The English department at St. Jerome's University has made a reputation for prolific, internationally recognized research that both enriches our teaching and contributes substantially to our academic fields.
Our expertise, in terms of periods, includes a strong commitment to the tradition of British literature and various forms of contemporary literature: Chaucer; Shakespeare; British Romanticism; early twentieth-century British literature; contemporary poetry of the United Kingdom and Ireland; contemporary American literature; contemporary Canadian and postcolonial literatures.
Within the Department of English, some of the research areas include:
- Letter exchanges during the two World Wars to examine how individuals at home and at the front expressed their emotions and negotiated such an extreme experience. (Carol Acton)
- The intersection between the visual arts and contemporary Canadian and Caribbean literatures. (Veronica Austen)
- The representation of the body, sexuality and reproduction in British Romantic writing and illustration, especially William Blake’s illuminated books. (Tristanne Connolly)
- The portrayal of gender and sexuality in North American comics. (Andrew Deman)
- The theology of Rowan Williams as a resource for understanding the making of the Christian imagination. (Norm Klassen)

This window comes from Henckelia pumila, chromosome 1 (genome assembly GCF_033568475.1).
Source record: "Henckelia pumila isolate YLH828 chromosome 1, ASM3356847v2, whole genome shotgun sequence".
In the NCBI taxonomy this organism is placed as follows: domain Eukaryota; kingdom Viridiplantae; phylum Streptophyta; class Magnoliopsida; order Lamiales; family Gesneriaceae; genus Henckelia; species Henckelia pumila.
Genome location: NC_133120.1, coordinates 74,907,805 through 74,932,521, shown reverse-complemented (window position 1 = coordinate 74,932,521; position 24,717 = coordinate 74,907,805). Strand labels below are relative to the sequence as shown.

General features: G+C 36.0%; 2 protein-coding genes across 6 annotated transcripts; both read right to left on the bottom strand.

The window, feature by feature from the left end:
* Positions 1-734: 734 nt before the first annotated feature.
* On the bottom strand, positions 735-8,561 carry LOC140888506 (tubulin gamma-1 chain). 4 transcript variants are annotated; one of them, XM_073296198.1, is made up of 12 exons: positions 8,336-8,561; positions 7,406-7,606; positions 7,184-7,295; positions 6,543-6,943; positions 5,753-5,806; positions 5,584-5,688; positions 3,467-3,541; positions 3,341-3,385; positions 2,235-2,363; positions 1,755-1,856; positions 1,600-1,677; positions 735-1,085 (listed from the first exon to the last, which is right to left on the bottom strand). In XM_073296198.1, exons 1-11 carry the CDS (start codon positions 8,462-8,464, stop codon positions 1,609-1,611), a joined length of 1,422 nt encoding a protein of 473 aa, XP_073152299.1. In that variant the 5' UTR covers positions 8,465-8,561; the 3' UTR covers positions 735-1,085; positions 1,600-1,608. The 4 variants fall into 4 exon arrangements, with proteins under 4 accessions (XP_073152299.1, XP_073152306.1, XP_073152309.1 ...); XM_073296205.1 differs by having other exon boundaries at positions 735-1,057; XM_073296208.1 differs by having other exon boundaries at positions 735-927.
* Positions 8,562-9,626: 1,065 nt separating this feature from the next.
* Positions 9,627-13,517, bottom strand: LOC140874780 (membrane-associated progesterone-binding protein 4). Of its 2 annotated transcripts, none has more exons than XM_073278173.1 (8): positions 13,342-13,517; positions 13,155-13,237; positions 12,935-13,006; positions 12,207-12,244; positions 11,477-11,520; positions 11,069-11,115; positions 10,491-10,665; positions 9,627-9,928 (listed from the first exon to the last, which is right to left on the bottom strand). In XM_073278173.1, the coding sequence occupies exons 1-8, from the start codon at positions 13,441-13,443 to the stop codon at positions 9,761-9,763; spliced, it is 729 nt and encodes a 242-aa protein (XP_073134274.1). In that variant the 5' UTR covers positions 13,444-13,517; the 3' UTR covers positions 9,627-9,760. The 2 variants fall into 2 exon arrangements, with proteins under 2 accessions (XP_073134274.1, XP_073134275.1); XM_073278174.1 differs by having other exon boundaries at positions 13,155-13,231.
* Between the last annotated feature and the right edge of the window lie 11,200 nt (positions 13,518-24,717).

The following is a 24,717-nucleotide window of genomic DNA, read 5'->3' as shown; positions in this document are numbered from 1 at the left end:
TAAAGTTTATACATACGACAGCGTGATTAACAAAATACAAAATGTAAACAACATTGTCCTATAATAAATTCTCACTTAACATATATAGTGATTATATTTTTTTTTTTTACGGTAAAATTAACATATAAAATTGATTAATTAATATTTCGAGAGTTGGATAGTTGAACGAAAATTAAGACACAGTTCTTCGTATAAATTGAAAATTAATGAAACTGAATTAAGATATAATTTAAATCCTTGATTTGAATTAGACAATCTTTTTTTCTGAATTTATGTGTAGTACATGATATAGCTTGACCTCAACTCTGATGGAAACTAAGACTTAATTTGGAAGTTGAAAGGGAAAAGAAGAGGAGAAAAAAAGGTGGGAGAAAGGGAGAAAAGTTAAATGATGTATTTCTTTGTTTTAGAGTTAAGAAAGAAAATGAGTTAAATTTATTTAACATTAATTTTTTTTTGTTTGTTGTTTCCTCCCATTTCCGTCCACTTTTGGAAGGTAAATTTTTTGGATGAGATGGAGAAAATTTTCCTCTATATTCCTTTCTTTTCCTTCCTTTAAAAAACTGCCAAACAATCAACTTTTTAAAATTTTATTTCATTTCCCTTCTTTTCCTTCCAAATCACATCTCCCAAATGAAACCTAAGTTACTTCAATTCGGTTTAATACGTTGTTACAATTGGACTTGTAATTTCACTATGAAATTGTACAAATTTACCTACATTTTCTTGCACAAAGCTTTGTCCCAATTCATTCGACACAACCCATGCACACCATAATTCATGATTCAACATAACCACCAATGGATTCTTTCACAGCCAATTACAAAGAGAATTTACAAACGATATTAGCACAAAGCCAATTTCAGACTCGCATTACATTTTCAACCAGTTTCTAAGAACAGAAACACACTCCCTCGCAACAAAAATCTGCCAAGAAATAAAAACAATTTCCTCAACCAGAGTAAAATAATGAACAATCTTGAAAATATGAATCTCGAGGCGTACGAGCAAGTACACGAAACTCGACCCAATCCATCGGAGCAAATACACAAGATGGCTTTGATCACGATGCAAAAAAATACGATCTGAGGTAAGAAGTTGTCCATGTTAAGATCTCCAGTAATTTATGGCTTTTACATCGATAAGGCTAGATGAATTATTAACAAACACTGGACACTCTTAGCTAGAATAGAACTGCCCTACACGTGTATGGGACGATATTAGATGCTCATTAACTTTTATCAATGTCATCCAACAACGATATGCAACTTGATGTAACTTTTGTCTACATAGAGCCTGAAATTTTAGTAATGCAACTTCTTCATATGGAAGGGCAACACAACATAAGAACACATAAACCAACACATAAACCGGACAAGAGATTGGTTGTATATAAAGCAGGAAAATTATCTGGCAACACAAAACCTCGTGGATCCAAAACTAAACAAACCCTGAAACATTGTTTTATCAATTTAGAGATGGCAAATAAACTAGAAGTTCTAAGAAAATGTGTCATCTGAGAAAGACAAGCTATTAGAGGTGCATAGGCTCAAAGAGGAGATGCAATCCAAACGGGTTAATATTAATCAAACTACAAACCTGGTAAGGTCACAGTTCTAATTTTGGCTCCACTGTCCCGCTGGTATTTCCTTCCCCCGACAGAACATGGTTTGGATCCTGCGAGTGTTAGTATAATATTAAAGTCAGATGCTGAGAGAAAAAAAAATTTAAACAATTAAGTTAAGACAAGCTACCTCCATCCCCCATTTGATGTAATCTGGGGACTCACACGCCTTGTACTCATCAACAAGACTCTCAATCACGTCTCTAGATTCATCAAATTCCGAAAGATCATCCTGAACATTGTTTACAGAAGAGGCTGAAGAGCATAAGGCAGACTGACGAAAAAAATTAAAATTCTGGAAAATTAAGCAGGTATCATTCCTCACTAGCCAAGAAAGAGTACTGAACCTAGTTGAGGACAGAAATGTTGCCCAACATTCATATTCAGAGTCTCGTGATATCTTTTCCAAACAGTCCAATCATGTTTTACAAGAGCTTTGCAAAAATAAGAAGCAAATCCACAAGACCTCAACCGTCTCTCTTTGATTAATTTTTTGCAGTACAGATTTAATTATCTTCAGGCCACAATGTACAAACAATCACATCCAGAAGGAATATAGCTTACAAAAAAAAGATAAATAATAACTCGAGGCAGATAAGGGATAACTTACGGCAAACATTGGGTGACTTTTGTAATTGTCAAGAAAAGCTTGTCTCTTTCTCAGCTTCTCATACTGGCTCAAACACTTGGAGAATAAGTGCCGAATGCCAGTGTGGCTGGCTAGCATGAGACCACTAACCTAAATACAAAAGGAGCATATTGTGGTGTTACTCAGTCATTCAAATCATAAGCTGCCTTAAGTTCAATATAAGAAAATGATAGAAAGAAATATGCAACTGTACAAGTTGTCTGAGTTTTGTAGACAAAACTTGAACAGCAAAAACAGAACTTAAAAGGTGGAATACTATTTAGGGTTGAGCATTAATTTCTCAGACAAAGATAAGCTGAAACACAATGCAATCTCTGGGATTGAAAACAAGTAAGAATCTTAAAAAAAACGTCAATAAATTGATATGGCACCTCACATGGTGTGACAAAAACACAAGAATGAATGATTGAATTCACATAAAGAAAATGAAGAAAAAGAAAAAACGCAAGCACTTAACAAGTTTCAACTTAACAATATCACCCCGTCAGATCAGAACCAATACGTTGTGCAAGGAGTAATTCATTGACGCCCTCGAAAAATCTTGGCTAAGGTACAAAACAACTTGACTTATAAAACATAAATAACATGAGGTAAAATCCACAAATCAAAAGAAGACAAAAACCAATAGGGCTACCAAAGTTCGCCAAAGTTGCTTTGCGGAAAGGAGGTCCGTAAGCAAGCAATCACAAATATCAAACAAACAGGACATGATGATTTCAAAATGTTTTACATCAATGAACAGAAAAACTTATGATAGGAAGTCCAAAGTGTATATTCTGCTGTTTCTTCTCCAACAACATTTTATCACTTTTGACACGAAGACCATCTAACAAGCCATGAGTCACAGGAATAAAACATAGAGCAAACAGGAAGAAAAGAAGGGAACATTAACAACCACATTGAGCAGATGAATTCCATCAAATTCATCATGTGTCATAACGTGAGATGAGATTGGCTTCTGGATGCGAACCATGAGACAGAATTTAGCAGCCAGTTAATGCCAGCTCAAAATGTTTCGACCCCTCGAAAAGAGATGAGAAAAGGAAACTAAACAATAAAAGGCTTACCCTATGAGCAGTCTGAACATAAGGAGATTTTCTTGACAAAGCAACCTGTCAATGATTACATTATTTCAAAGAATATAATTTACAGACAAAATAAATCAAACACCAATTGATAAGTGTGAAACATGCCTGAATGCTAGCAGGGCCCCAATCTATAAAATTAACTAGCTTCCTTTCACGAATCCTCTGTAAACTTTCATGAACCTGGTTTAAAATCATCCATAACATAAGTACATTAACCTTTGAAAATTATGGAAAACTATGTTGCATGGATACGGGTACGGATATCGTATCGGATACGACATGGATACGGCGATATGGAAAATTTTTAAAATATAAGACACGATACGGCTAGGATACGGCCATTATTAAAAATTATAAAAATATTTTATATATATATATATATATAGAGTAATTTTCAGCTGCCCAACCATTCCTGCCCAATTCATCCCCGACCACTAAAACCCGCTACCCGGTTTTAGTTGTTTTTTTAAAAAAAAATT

- Small words of volition in Shakespeare. (Alysia Kolentsis)
- The implications of a preponderance of citations from poetry in the Oxford English Dictionary for a conception of the denotative definition of words. (David Williams)
- The interplay between contemporary American literature, theology, and environmental studies. (Chad Wriglesworth)
As well, Claire Tacon hosts the podcast Parallel Careers about the dual lives of writers who teach.
British Women and War Nursing (2020), edited by Carol Acton, provides a critical introduction and edited collection of facsimile text primary sources on British women’s war nursing from the Crimea to the Second World War. This volume is part of the Women and War, Routledge History of Feminism Series.
Beastly Blake (2018), edited by Tristanne Connolly and Helen Bruder, follows their previous essay collections Queer Blake and Sexy Blake in irreverently illuminating neglected aspects of this popular and challenging artist's work. Beastly Blake shifts focus from the "Human Form Divine" to the non-human creatures who populate Blake’s poetry and designs.
Alysia Kolentsis’s new book, Shakespeare’s Common Language (2020), demonstrates how methods borrowed from language criticism can illuminate the surprising expressive force of Shakespeare's common words. In mapping the tools of linguistics and language theory onto the study of literature, and employing finely-grained close readings of dialogue, Shakespeare's Common Language frames a methodology that offers a fresh approach to reading dramatic language.
Shakespeare On Stage and Off (edited by Alysia Kolentsis and Ken Graham, 2019) considers what it means to play, work, and live with Shakespeare in the twenty-first century. Responding to renewed calls to reassess the prominence of canonical writers, Shakespeare On Stage and Off introduces new perspectives on why and how William Shakespeare still matters.
David Williams's book, The Life of Words: Etymology and Modern Poetry (2020) studies ways in which the historical dimension of language comes alive in contemporary poetry.